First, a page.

Inhibition of exhaled nitric oxide production during sepsis does not prevent lung inflammation Academic Article uri icon

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abstract

  • OBJECTIVES: Increases in exhaled nitric oxide have been demonstrated to originate from the lungs of rats after septic lung injury. The aim of this study was to investigate whether treatment with the nitric oxide synthase inhibitor N-nitro-L-arginine methyl ester (L-NAME) would prevent lipopolysaccharide (LPS)-induced increases in exhaled nitric oxide and whether this would have an effect on septic lung inflammation. DESIGN: Prospective, randomized, placebo-controlled animal laboratory investigation. SETTING: University laboratory. SUBJECTS: Male, anesthetized, paralyzed, and mechanically ventilated Sprague-Dawley rats (n = 27). INTERVENTIONS: Rats were mechanically ventilated with air filtered to remove nitric oxide (expiratory rate 40 breaths/min, tidal volume 3 mL, positive end-expiratory pressure 0, FIO2 0.21). They were then randomized to receive intravenous injections of either L-NAME (25 mg/kg/hr x 4 hrs) (n = 11) or saline (n = 10). Both groups were again randomized to receive either LPS (Salmonella typhosa: 20 mg/kg i.v. x 1 dose) or an equal volume of saline 5 mins later. Thereafter, exhaled gas was collected in polyethylene bags for measurements of nitric oxide concentration. After 4 hrs, the rats were killed and the lungs were preserved and examined histologically. To examine the effect of L-NAME and LPS on mean arterial blood pressure, six additional rats underwent the same ventilation protocol with cannulation of the right internal carotid artery so that systemic arterial pressures could be measured. MEASUREMENTS AND MAIN RESULTS: Exhaled gas was collected and measurements of NO concentrations were made using chemiluminescence every 20 mins for 240 mins during ventilation. A total lung injury score was calculated by determining the extent of cellular infiltrate, exudate and hemorrhage. Mean arterial pressure was recorded every 5 mins for 20 mins and then at 20-min periods for 120 mins. Exhaled nitric oxide concentrations increased in all the LPS-treated rats that did not receive L-NAME by 120 mins; a plateau was reached by 190 mins that was approximately 4 times greater than control rats not treated with LPS (p < .001). In contrast, rats treated with L-NAME and LPS did not show an increase in exhaled NO. Administration of L-NAME induced a 10-min nonsustained increase in mean arterial pressure in two rats treated with L-NAME followed by LPS. This increase in mean arterial pressure was not seen in two placebo and two LPS-treated rats that did not receive L-NAME. Lung inflammation was significantly worse in the two groups of rats which received LPS compared with the two that did not. L-NAME did not cause lung inflammation in rats that did not receive LPS; however, LPS-treated rats that received L-NAME had more inflammatory interstitial infiltrate (p < .05) and a trend toward worse lung injury than did LPS-treated rats that did not receive L-NAME. CONCLUSION: We conclude that L-NAME can inhibit the increase in exhaled NO from the lungs of septic rats, but that this inhibition does not reduce lung inflammation, and may worsen it.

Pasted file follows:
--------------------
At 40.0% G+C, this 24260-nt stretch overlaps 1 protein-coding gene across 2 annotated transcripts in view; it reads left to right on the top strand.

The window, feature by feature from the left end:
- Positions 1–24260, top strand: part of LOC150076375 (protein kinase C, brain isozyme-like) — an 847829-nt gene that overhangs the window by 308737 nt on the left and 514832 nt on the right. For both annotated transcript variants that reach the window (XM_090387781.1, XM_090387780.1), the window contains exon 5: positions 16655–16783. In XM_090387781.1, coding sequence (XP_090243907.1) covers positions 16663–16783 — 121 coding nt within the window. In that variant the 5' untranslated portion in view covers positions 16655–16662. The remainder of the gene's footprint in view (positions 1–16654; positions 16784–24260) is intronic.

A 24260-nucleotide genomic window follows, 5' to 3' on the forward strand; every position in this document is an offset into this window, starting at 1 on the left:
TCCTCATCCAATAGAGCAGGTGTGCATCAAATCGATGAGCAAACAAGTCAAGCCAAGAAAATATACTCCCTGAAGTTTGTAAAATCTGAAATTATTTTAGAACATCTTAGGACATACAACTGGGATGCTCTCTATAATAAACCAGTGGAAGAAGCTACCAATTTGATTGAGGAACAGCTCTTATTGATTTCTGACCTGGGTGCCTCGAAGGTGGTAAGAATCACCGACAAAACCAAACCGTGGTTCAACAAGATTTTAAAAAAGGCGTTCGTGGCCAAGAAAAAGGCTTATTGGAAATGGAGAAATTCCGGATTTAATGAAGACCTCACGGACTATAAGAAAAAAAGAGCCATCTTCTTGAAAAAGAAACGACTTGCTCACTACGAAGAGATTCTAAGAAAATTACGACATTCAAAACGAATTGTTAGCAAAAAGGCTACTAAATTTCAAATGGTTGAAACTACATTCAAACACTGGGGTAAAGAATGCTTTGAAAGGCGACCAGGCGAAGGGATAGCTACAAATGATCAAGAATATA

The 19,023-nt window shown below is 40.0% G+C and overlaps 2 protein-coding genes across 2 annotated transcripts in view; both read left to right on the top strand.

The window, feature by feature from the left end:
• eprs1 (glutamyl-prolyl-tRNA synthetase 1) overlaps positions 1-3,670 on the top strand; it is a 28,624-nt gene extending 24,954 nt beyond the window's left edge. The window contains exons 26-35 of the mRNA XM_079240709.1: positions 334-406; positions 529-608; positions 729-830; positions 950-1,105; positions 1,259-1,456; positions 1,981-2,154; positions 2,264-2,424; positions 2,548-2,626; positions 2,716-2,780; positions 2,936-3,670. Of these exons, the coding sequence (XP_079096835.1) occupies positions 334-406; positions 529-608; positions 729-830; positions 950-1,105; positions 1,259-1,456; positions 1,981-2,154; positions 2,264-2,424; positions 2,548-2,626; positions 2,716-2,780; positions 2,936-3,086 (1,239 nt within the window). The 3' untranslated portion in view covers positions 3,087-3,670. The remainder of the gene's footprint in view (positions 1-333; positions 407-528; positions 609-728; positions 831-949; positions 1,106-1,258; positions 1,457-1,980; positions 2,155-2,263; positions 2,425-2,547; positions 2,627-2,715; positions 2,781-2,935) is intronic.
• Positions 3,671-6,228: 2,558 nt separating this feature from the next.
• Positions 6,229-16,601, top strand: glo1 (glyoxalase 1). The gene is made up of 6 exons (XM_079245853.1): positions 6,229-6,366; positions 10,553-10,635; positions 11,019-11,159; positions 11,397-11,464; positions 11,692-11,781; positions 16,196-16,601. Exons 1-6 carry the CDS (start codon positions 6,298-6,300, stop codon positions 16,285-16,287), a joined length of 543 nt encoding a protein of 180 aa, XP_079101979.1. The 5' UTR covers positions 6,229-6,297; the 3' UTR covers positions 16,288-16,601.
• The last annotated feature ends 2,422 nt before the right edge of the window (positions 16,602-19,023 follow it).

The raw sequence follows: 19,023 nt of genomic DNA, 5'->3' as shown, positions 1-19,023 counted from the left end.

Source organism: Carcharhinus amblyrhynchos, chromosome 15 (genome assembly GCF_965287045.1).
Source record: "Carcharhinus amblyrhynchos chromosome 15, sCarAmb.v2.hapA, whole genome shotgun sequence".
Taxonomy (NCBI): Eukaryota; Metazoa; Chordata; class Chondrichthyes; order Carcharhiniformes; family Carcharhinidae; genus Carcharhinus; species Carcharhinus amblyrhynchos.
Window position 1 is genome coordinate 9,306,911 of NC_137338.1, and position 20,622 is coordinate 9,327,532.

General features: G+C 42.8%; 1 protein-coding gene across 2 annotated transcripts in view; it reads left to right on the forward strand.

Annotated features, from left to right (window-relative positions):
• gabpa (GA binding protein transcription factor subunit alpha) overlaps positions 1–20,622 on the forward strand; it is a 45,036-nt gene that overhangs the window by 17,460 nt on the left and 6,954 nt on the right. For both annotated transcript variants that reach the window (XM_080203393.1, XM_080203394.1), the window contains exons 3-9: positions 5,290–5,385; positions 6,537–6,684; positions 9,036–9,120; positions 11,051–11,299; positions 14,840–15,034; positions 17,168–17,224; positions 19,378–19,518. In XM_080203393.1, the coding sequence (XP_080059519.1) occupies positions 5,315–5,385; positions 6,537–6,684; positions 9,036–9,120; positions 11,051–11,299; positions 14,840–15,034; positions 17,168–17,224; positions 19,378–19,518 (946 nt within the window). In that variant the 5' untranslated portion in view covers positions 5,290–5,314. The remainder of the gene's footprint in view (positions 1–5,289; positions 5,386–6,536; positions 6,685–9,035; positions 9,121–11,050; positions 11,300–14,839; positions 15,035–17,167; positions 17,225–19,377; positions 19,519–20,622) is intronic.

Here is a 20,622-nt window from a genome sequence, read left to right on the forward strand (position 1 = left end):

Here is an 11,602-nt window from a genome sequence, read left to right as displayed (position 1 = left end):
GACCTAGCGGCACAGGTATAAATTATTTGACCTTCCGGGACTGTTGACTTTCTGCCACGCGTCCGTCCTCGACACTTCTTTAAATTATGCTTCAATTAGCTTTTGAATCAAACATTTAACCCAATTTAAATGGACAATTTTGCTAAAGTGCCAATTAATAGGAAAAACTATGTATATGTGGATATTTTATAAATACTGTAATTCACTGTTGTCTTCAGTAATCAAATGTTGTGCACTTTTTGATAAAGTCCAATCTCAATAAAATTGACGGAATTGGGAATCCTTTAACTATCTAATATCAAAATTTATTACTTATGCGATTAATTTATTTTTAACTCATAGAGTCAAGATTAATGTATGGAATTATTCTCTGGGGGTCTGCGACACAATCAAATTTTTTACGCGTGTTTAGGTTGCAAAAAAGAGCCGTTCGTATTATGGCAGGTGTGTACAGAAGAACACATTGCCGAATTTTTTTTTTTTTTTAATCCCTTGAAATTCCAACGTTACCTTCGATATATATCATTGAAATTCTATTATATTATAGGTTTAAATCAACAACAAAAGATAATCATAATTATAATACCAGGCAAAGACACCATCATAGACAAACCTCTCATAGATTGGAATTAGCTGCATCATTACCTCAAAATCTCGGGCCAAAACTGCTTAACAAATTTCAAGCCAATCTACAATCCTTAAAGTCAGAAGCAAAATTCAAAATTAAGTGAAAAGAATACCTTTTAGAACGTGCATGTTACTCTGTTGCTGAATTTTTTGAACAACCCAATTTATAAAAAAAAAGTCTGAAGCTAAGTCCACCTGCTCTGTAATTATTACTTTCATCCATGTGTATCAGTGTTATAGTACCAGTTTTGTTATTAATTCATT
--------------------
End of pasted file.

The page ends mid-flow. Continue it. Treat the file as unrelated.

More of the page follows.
authors

  • Aaron, Shawn D
  • Valenza, Franco
  • Volgyesi, George
  • Mullen, Brenden JM
  • Slutsky, Arthur S
  • Stewart, Thomas

publication date

  • February 1998

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